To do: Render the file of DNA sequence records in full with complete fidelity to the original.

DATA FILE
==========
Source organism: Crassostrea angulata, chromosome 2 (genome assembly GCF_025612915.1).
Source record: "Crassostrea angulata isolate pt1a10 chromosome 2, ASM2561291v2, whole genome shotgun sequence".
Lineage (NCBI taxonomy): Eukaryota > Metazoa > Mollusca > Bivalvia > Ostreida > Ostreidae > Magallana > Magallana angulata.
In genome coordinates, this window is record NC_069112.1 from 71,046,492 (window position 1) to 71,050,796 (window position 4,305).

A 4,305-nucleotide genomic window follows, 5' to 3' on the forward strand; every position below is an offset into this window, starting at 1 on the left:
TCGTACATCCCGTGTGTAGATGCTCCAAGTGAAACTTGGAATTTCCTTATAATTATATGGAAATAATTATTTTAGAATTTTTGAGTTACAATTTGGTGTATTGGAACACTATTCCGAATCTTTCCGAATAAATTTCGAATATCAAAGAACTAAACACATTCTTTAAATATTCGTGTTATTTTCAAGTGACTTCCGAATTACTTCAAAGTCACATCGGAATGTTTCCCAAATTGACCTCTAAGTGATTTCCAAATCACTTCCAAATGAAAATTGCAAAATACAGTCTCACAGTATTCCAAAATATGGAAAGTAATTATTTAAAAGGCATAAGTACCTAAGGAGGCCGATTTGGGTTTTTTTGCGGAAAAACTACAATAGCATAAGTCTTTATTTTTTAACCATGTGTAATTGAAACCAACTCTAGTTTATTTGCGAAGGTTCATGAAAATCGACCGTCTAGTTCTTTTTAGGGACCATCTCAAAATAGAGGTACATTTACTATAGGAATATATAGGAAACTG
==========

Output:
Source organism: Crassostrea angulata, chromosome 2 (genome assembly GCF_025612915.1).
Source record: "Crassostrea angulata isolate pt1a10 chromosome 2, ASM2561291v2, whole genome shotgun sequence".
Lineage (NCBI taxonomy): Eukaryota > Metazoa > Mollusca > Bivalvia > Ostreida > Ostreidae > Magallana > Magallana angulata.
In genome coordinates, this window is record NC_069112.1 from 71,046,492 (window position 1) to 71,050,796 (window position 4,305).

A 4,305-nucleotide genomic window follows, 5' to 3' on the forward strand; every position below is an offset into this window, starting at 1 on the left:
TCGTACATCCCGTGTGTAGATGCTCCAAGTGAAACTTGGAATTTCCTTATAATTATATGGAAATAATTATTTTAGAATTTTTGAGTTACAATTTGGTGTATTGGAACACTATTCCGAATCTTTCCGAATAAATTTCGAATATCAAAGAACTAAACACATTCTTTAAATATTCGTGTTATTTTCAAGTGACTTCCGAATTACTTCAAAGTCACATCGGAATGTTTCCCAAATTGACCTCTAAGTGATTTCCAAATCACTTCCAAATGAAAATTGCAAAATACAGTCTCACAGTATTCCAAAATATGGAAAGTAATTATTTAAAAGGCATAAGTACCTAAGGAGGCCGATTTGGGTTTTTTTGCGGAAAAACTACAATAGCATAAGTCTTTATTTTTTAACCATGTGTAATTGAAACCAACTCTAGTTTATTTGCGAAGGTTCATGAAAATCGACCGTCTAGTTCTTTTTAGGGACCATCTCAAAATAGAGGTACATTTACTATAGGAATATATAGGAAACTG